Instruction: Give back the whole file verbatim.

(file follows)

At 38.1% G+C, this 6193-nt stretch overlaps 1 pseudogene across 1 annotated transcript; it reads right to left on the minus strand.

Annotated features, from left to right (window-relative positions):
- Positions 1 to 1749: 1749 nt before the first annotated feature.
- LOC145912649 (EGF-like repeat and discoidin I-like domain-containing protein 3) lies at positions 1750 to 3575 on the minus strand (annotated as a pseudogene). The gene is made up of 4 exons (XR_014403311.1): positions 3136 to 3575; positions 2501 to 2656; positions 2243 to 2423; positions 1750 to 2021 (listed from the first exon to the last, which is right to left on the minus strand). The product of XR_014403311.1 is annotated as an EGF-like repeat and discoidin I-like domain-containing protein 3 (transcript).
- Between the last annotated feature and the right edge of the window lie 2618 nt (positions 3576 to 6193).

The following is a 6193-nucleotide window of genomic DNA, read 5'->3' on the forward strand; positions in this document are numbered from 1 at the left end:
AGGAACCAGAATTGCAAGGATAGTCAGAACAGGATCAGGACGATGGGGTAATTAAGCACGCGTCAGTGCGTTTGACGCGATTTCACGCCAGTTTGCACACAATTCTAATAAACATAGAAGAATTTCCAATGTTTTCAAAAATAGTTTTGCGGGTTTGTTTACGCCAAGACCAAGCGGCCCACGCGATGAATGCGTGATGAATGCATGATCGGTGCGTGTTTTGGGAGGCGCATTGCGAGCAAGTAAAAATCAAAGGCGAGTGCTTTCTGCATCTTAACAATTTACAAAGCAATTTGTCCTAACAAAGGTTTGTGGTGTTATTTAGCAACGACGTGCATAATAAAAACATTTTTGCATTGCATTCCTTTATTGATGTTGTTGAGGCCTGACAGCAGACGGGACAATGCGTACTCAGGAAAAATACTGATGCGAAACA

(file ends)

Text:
At 38.1% G+C, this 6193-nt stretch overlaps 1 pseudogene across 1 annotated transcript; it reads right to left on the minus strand.

Annotated features, from left to right (window-relative positions):
- Positions 1 to 1749: 1749 nt before the first annotated feature.
- LOC145912649 (EGF-like repeat and discoidin I-like domain-containing protein 3) lies at positions 1750 to 3575 on the minus strand (annotated as a pseudogene). The gene is made up of 4 exons (XR_014403311.1): positions 3136 to 3575; positions 2501 to 2656; positions 2243 to 2423; positions 1750 to 2021 (listed from the first exon to the last, which is right to left on the minus strand). The product of XR_014403311.1 is annotated as an EGF-like repeat and discoidin I-like domain-containing protein 3 (transcript).
- Between the last annotated feature and the right edge of the window lie 2618 nt (positions 3576 to 6193).

The following is a 6193-nucleotide window of genomic DNA, read 5'->3' on the forward strand; positions in this document are numbered from 1 at the left end:
AGGAACCAGAATTGCAAGGATAGTCAGAACAGGATCAGGACGATGGGGTAATTAAGCACGCGTCAGTGCGTTTGACGCGATTTCACGCCAGTTTGCACACAATTCTAATAAACATAGAAGAATTTCCAATGTTTTCAAAAATAGTTTTGCGGGTTTGTTTACGCCAAGACCAAGCGGCCCACGCGATGAATGCGTGATGAATGCATGATCGGTGCGTGTTTTGGGAGGCGCATTGCGAGCAAGTAAAAATCAAAGGCGAGTGCTTTCTGCATCTTAACAATTTACAAAGCAATTTGTCCTAACAAAGGTTTGTGGTGTTATTTAGCAACGACGTGCATAATAAAAACATTTTTGCATTGCATTCCTTTATTGATGTTGTTGAGGCCTGACAGCAGACGGGACAATGCGTACTCAGGAAAAATACTGATGCGAAACA